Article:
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4 Tips for Writing A Bio

Dec 8 2017

by Katie Weinberger

The Southern Coterie blog: "4 Tips for Writing a Bio" by Katie Weinberger (photo: Danielle Hulsey for Guide2Athens)
The rules for writing a bio is can be likened to having a conversation over cocktails about your work – know your audience, don’t cite all of your credentials, and inject personality! (photo: Danielle Hulsey for Bulldawg Illustrated and Guide2Athens)

Since I’m a now officially a monthly contributor for The Southern C (thanks y’all!), I was tasked with providing a headshot and writing a bio. Most of us understand how important having an updated headshot is, but how about a bio? It’s essential to have one on hand to give at moment’s notice to press or anyone who wants to further learn about you and how you relate to your business and craft.

A few basics to writing a stellar bio:

Know your audience

The first rule to preface all writing, you must know who your reader is.

For example, in writing a bio for this blog, I considered that the audience is:

  1. Mostly women
  2. Many with children and
  3. Many with an active lifestyle.

You can read in my bio (below) that I wrote to connect based on these elements of my audience, so I included info on my family and the fact that I like to paddleboard.

In contrast, my profile on our website at King Bean reads differently. My audience is people who are interested in knowing more about our business, people who drink coffee, love coffee, and want to buy it.

Infuse personality

What do you like to do in your spare time? What’s your favorite food, your dream vacation, your aspirations? Infusing your interests and hobbies rounds out your personality and enables people to better connect with you. If you’re interesting, people would like to know more about you.

Don’t overload information items

Can you leave out your alma mater? The professional organizations that you belong too? Your certifications? Definitely. Too many “facts” equals YAWN.

How do you pick which items are important? Again, think of your audience. Choose only essential information items your audience must know and only include them they pertain to your relationship with your audience and / or establish you as an authority.

For example, in writing a bio for this blog I included my role at King Bean because:

  1. We’ve sponsored the Summit several times; it’s my connection
  2. My title of Marketing Director gives me authority to write in this space.

Also, keep it short! Your overall bio should ideally be 200-300 words.

Write in your voice

How many times have you read a bio that tried really hard to be clever and cutesy when you knew in real life that person was as serious as they come? It’s hard to build trust when your bio does not reflect your true nature. If you are serious, it’s okay to have a serious and professional bio. If you’re playful, write playfully. Your bio, after all is a reflection of you.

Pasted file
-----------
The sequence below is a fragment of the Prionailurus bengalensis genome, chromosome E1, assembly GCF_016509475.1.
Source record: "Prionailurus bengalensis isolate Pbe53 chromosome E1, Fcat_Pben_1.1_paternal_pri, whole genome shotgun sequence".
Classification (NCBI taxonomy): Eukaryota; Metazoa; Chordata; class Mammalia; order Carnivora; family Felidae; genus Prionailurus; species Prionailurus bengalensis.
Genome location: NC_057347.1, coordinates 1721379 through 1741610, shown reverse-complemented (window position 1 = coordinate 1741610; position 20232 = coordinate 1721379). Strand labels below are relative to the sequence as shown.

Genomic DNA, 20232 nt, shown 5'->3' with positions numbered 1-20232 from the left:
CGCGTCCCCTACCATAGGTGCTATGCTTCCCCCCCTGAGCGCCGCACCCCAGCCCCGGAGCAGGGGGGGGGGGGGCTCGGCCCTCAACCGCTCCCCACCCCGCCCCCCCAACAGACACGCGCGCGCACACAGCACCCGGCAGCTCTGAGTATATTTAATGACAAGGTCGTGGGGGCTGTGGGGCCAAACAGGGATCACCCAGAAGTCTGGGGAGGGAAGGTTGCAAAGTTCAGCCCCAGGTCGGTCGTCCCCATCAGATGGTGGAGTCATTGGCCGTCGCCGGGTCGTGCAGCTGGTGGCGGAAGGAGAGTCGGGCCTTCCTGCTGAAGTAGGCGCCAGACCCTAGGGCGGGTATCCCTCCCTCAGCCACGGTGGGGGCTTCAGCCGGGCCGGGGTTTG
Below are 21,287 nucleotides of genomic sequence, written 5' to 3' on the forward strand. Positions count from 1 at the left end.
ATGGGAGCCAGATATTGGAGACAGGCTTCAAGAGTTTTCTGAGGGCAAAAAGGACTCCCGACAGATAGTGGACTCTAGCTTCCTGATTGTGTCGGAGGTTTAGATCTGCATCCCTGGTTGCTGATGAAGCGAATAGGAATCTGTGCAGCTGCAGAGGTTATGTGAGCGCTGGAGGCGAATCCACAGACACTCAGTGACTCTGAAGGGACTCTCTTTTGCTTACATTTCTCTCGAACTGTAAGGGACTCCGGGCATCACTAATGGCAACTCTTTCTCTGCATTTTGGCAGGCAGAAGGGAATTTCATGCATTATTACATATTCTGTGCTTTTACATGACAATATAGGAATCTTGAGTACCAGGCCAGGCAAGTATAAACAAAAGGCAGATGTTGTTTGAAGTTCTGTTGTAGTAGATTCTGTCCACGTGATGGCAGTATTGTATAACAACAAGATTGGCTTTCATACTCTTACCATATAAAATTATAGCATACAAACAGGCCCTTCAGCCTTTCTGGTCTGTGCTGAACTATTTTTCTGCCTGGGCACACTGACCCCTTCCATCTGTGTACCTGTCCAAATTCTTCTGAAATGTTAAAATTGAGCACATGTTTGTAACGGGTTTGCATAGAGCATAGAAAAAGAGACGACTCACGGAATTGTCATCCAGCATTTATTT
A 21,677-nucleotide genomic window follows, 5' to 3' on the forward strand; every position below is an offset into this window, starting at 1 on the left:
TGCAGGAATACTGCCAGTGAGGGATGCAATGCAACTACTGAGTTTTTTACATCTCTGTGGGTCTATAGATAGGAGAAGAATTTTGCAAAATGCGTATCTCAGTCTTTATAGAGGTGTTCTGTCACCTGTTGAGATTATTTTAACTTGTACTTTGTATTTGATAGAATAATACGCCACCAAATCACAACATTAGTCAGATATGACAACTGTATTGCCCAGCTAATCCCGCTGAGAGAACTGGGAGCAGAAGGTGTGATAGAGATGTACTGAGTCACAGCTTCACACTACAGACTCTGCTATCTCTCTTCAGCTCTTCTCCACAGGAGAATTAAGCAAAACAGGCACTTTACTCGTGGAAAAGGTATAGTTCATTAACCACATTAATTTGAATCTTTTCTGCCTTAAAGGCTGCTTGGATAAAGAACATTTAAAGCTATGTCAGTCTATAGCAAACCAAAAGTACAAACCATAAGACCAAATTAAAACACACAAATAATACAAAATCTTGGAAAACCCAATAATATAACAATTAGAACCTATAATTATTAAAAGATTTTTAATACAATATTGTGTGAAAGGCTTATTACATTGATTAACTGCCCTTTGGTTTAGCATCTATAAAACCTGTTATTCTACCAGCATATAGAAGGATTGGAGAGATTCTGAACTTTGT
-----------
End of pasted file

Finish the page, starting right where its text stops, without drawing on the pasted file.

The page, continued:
Get that red pen out and start editing. We’d love to read what you come up with. Copy and paste your bio in the comment space below!

1 COMMENTS

Katie Weinberger View More Blog Posts from this Author

Katie Weinberger is the marketing and creative half of the husband-and-wife duo behind King Bean Coffee Roasters. As a lifelong reader and writer, she aims to read a book a week and writes regularly on her personal site, writingdownadream.com . She lives in Charleston, SC with her husband, son, cat, and dog. On the weekends you can find her paddleboarding upriver to the sandbar with her son and pup.

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One response on “4 Tips for Writing A Bio

  1. Lea Anne Foster

    Thank you Katie! It is tough stuff to write about oneself. You’ve given us excellent tips. I have applied your guidance in an attempt to rewrite my bio and would love any insights you have on ways to improve. Please keep the good advice coming and thank you again.

    Draft bio:
    Lea Anne Foster is relishing a new season of life. After nearly two decades in politics and working in the White House for the Vice President of the United States, Lea Anne changed course to write and be home with her children.
    No House of Cards here, Lea Anne served alongside decent people who pushed for sensible policies. She aided in response and recovery efforts to natural disasters, briefed the traveling White House press corps following a military base bombing while in Afghanistan and spent countless nights studying and strategizing.
    Lea Anne credits growing up in South Georgia where she rode her bike on a red dirt road and worked in her family’s peach orchard as good training ground for the national political scene. She learned discipline, teamwork and humor because the sand shifts under our wheels sometimes regardless of our best efforts on the handlebars.
    She honed instincts to read people and situations on political campaigns. It was on one of those campaigns that she met her wonderful husband. The campaign was not successful, but the marriage is. Theirs is a noisy home in Virginia with two children and a dog.
    Lea Anne writes on culture, love and parenting. She leaves it all on the page, desiring to give a reader hope or, at least, a chuckle.

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